Sunday afternoon could've been a story about Tar Heel upperclassmen taking revenge.
Instead, it was about a pair of first-years that had never been introduced to the rivalry.
After losing to Virginia in the 2017 national championship, 4-2 — and three other times last season — the No. 5 North Carolina men’s tennis team (14-4, 5-1 ACC) finally triumphed over the Cavaliers on Sunday in a 6-1 victory. And first-years Ben Sigouin and Mac Kiger were big reasons why.
The Tar Heels greatly needed this win following a 4-3 loss to No. 1 Wake Forest last Wednesday. UNC lost the doubles point against the Demon Deacons, and head coach Sam Paul took notice.
There was no question about whether UNC’s senior captain Robert Kelly and sophomore William Blumberg would win their doubles match. The third-ranked duo won its doubles comfortably, 6-2. After nearly two years of doubles play together, these two Tar Heels have gelled nicely.
“We’ve been meshing well and moving together just a lot more than last year,” Blumberg said. “We’ve kind of been on the same wavelength.”
Kelly and Blumberg rode that momentum into their individual singles matches. Kelly clinched his match in straight sets, 6-2, 6-2. The senior's win was particularly pungent after last year’s pair of losses against Cavalier opponents.
“We definitely had some battles with them last year,” Kelly said, “but this feels really good.”
After winning the first set with admirable ease, No. 2 Blumberg admits he had a “mental lapse” during the second set. His opponent, Carl Soderlund, who is also highly ranked in men’s singles (No. 32), kept the window open, winning a close second set.
“I was never going to give up,” Blumberg said. “I was going to give it all I had.”
Blumberg opened the third set by winning three straight games, breaking serve in the second game. Blumberg pushed on to win the third set and take the match, 6-1, 4-6, 6-2.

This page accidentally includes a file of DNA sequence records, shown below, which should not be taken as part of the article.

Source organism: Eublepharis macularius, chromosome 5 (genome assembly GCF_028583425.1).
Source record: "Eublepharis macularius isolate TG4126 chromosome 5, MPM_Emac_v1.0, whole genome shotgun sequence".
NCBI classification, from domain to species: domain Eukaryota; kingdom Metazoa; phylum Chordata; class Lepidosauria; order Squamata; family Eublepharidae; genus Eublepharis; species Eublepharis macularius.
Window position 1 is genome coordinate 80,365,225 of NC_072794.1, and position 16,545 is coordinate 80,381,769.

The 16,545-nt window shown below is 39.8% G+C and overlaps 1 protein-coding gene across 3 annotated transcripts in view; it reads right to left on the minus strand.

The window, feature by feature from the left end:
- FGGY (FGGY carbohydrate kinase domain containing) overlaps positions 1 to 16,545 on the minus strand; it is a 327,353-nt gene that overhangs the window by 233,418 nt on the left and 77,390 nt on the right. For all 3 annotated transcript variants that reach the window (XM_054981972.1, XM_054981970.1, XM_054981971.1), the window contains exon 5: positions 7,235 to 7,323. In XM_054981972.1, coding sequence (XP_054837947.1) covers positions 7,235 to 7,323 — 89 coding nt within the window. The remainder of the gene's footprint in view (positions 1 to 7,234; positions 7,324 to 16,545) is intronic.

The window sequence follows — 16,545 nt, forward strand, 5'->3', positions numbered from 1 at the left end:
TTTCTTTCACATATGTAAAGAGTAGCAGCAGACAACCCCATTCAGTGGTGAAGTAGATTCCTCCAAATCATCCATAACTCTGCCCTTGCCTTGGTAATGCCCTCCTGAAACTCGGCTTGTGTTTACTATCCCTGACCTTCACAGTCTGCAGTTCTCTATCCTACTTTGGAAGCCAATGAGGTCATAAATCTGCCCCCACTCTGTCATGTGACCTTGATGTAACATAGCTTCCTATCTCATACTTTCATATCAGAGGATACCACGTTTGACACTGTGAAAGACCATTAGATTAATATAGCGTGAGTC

Blaine Boyden, a junior from Raleigh, also won his singles match, with the second set going into a tiebreaker game. Boyden remains undefeated in singles play (15-0) this season.
The only loss for UNC came from Court Three, where sophomore Simon Soendergaard fell to Virginia's captain, 6-2, 4-6, 7-5, after being up 3-1 in the third.
The older Tar Heels' superiority over the Cavaliers would have been moot, however, without the success of their underclassmen cohorts, specifically the first-years. Kelly, Blumberg and Boyden all won their singles matches in the national championship last year.
The remaining effort needed to topple a team like Virginia — a team that had the Tar Heels' number last season — had to come from somewhere. And it came from the young guns.
Paul and UNC’s veteran players all acknowledged the Cavaliers' diminished strength from last year, largely due to the graduation of several vital seniors from their squad. Apart from the major improvements made by older North Carolina players, the addition of several talented youngsters — like Sigouin and Kiger — truly made this revenge victory possible.
“They’re good team guys,” Paul said about the first-years. “That’s what’s impressive about them.”
Winning the first doubles match just moments before Kelly and Blumberg, Kiger and Soendergaard helped generate that much-needed momentum from the doubles point that Paul stressed so heavily.
Kiger matched up against a first-year from Virginia, Jefferson Dockter, in singles play, winning 6-3, 6-3. And after an unfinished doubles match because of the two quick UNC wins on Courts One and Three, Sigouin showed the spectators at the Cone-Kenfield Tennis Center why he was ranked No. 34 in singles — handing his opponent a loss in straight sets, 6-4, 6-3.
Though they seemed to be UNC’s special ingredient for success against the Cavaliers, Kiger and Sigouin humbly gave a lot of credit to their leaders. When asked about his key to success in college play so far, Kiger had nothing but praise for his elder teammates.
“We’ve got some great leaders on the team,” Kiger said. “Both Will and Rob have helped me a lot to get ready for each match, get my mind right.”
Kiger and Sigouin weren't Tar Heels last year. But, as their upperclassmen counterparts point out, they've been an integral part of this team's development — and proved to be exactly what their team needed to seize revenge on Sunday.
"Right from the get-go, they fit right in," Boyden said. "They bring a lot to the table. Both of them are just natural leaders."
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